Friday, 8 April 2016
Genre Experimental art-rock/jazz fusion
Producers David Bowie, Tony Visconti
If David Bowie's final album reminds us of one thing, it's that Bowie was a true artist, right until the end. Throughout his career, Bowie was known for mixing and switching different genres and styles, and with what would prove to be his last album he has produced possibly his most experimental and creatively adventurous work.
Blackstar is a fairly short album at around 40 minutes long, and yet it's hard to classify such is the combination of disparate influences and the ever shifting texture of the music. It tries everything from wild, acidic jazztronica to folk, rap (a first from Bowie) and industrial dance. It also sees Bowie adopt his first new persona in decades, this time with the decidedly creepy blind prophet.
Blackstar is an album that is best summarized by its first two singles, Blackstar and Lazarus. The former is a 10 minute long odyssey through amorphous musical movements, dense and cryptic lyrics, and a brilliant yet baffling music video that would feel more appropriately recognized with a BAFTA than a Grammy. The latter is a rather more radio friendly, yet equally evocative requiem that fits neatly with what we've come to expect from Bowie.
One has to admire the fact that even at his age Bowie continued to experiment and push into new territory. After the excellent but relatively safe rock album The Next Day it would have been easy to assume that in his later years he had settled into a plateau of nostalgia and convention (albeit conventions that he had created some 50 years earlier), but this new album makes a clear statement that this is not the case.
The trouble is that, as with much of the work he produced in the 1990s, his more experimental tracks really don't always hold together musically. Perhaps it says something about the greater trend in music as a whole that music these past 20 years really hasn't changed that much, but there doesn't seem to be as much room in music for someone to push the envelope as Bowie spent his career doing.
As a result, Blackstar is utterly fascinating as an artistic work, but how many of these songs are you really going to listen to more than once or twice? The avant-garde tracks on offer here vary wildly, from the amelodic and incohesive Sue (Or in a Season of Crime) to the marvelously zany 'Tis a Pity She Was a Whore. When it works its quite brilliant, but for the most part it's hit or miss. Meanwhile those looking for something a bit more conventional won't find much here other than Lazarus, but would do well to check out Bowie's beautiful send off I Can't Give Everything Away, in which Bowie wonderfully samples his earlier track from the album Low, A New Career in a New Town, the context of which adds a lovely twist to his last ever song in hindsight.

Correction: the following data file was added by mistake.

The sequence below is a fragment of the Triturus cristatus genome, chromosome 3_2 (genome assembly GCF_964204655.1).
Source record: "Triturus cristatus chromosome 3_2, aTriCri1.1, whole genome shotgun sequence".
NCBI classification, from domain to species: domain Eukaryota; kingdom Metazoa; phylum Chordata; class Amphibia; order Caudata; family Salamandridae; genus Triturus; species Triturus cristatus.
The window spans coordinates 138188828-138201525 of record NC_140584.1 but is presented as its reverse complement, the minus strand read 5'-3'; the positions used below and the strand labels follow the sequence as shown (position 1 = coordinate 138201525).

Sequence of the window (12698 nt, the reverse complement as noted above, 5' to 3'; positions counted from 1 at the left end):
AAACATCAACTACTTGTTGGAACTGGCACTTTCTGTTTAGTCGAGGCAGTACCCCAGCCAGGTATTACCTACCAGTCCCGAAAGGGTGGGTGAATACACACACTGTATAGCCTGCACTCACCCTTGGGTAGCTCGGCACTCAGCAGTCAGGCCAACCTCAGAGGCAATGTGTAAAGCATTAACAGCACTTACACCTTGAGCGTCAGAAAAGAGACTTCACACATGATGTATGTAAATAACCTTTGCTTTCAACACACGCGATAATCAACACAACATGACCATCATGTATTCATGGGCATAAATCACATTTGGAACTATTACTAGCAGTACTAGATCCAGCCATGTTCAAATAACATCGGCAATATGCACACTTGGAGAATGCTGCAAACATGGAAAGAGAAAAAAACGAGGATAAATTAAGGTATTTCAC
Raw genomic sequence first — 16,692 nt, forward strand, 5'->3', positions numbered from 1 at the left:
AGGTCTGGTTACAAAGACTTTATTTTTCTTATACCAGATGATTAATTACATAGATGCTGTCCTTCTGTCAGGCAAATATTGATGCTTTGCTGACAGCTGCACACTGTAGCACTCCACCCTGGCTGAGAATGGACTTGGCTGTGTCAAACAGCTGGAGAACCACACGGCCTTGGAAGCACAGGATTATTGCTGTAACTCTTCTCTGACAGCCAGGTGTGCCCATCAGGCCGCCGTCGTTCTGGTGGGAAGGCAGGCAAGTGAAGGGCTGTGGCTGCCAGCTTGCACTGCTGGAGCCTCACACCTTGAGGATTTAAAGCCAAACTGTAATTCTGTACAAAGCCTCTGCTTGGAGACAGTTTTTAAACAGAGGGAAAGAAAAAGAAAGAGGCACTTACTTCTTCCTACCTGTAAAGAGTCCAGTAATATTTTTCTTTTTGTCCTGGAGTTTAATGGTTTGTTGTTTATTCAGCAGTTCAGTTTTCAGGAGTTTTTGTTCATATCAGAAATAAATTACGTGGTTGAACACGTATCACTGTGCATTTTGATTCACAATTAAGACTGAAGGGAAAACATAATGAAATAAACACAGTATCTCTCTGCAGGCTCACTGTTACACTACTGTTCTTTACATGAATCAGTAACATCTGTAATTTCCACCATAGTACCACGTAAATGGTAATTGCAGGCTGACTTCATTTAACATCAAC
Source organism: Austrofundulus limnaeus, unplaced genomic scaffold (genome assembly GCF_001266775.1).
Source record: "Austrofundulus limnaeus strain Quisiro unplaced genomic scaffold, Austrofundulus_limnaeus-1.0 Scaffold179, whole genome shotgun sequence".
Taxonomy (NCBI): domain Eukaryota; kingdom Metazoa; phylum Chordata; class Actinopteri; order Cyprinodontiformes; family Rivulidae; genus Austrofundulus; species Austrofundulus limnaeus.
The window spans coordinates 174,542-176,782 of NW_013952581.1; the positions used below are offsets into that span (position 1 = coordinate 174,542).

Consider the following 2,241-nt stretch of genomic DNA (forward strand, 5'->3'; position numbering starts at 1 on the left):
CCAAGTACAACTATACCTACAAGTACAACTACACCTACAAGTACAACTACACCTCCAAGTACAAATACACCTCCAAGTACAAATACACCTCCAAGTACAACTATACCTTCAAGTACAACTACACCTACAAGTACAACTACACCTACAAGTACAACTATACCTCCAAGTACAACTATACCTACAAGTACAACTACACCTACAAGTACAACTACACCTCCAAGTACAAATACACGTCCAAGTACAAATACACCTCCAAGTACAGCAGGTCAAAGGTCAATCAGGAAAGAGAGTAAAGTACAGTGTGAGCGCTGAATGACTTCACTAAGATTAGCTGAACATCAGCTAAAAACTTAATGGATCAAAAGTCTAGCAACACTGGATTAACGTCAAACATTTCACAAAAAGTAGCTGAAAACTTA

While the music is inconsistent, the artistic merit of this album is without parallel, even more so in the wake of Bowie's death. Launched before Bowie's illness had been revealed, fans and critics spent weeks picking through the lyrics and symbolism in these tracks. Theories abound that the title track was about ISIS, or the cult of celebrity, or other such intellectually complex ideas, and these analyses all contain merit.
But the album's meaning changed completely on the day Bowie died (exactly as predicted in the lyrics to the title track come to think of it). Suddenly people went back and each song contained an entirely new meaning, sounded entirely different. How all this subtext was hidden in these tracks, only to suddenly become clear in an instant of revelation is quite the accomplishment. It was like an entirely new album being released.
This was quite intentional, one album, two completely different contexts in the blink of an eye. David Bowie managed to turn his own death into a form of artistic expression, a feat which is frankly awe inspiring.
For this reason at least, Blackstar will go down as a very memorable moment in a legendary career. Blackstar is a fine piece of art, a fascinating work that requires listening to at least once, even if the songs themselves are unlikely to receive much play-time on our iPods.
Must Listen :
I Can't Give Everything Away
'Tis a Pity She Was a Whore